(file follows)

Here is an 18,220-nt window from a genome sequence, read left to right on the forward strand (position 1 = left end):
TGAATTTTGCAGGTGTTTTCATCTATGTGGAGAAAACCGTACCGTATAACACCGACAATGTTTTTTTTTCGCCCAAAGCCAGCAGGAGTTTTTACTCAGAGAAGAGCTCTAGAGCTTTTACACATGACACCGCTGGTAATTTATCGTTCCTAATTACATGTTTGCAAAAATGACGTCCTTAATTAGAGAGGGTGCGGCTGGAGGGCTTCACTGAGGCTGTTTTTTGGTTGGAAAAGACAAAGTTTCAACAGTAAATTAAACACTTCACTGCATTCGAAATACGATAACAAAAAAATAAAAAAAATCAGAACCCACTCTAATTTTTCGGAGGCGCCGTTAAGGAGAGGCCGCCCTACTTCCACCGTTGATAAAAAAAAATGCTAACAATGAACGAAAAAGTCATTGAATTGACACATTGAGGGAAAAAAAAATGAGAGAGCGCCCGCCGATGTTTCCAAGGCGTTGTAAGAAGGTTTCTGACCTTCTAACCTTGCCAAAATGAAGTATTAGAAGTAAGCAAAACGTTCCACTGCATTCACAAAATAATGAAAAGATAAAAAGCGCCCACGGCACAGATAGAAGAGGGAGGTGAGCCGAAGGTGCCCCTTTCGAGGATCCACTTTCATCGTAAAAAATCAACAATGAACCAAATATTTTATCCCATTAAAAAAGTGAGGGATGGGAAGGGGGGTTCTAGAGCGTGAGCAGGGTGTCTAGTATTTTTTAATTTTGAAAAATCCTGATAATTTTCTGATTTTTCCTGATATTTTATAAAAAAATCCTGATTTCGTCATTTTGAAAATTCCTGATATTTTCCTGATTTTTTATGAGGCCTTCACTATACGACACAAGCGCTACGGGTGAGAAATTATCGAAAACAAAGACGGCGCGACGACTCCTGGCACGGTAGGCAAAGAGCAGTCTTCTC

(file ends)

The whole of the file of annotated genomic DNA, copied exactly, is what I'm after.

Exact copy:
Here is an 18,220-nt window from a genome sequence, read left to right on the forward strand (position 1 = left end):
TGAATTTTGCAGGTGTTTTCATCTATGTGGAGAAAACCGTACCGTATAACACCGACAATGTTTTTTTTTCGCCCAAAGCCAGCAGGAGTTTTTACTCAGAGAAGAGCTCTAGAGCTTTTACACATGACACCGCTGGTAATTTATCGTTCCTAATTACATGTTTGCAAAAATGACGTCCTTAATTAGAGAGGGTGCGGCTGGAGGGCTTCACTGAGGCTGTTTTTTGGTTGGAAAAGACAAAGTTTCAACAGTAAATTAAACACTTCACTGCATTCGAAATACGATAACAAAAAAATAAAAAAAATCAGAACCCACTCTAATTTTTCGGAGGCGCCGTTAAGGAGAGGCCGCCCTACTTCCACCGTTGATAAAAAAAAATGCTAACAATGAACGAAAAAGTCATTGAATTGACACATTGAGGGAAAAAAAAATGAGAGAGCGCCCGCCGATGTTTCCAAGGCGTTGTAAGAAGGTTTCTGACCTTCTAACCTTGCCAAAATGAAGTATTAGAAGTAAGCAAAACGTTCCACTGCATTCACAAAATAATGAAAAGATAAAAAGCGCCCACGGCACAGATAGAAGAGGGAGGTGAGCCGAAGGTGCCCCTTTCGAGGATCCACTTTCATCGTAAAAAATCAACAATGAACCAAATATTTTATCCCATTAAAAAAGTGAGGGATGGGAAGGGGGGTTCTAGAGCGTGAGCAGGGTGTCTAGTATTTTTTAATTTTGAAAAATCCTGATAATTTTCTGATTTTTCCTGATATTTTATAAAAAAATCCTGATTTCGTCATTTTGAAAATTCCTGATATTTTCCTGATTTTTTATGAGGCCTTCACTATACGACACAAGCGCTACGGGTGAGAAATTATCGAAAACAAAGACGGCGCGACGACTCCTGGCACGGTAGGCAAAGAGCAGTCTTCTC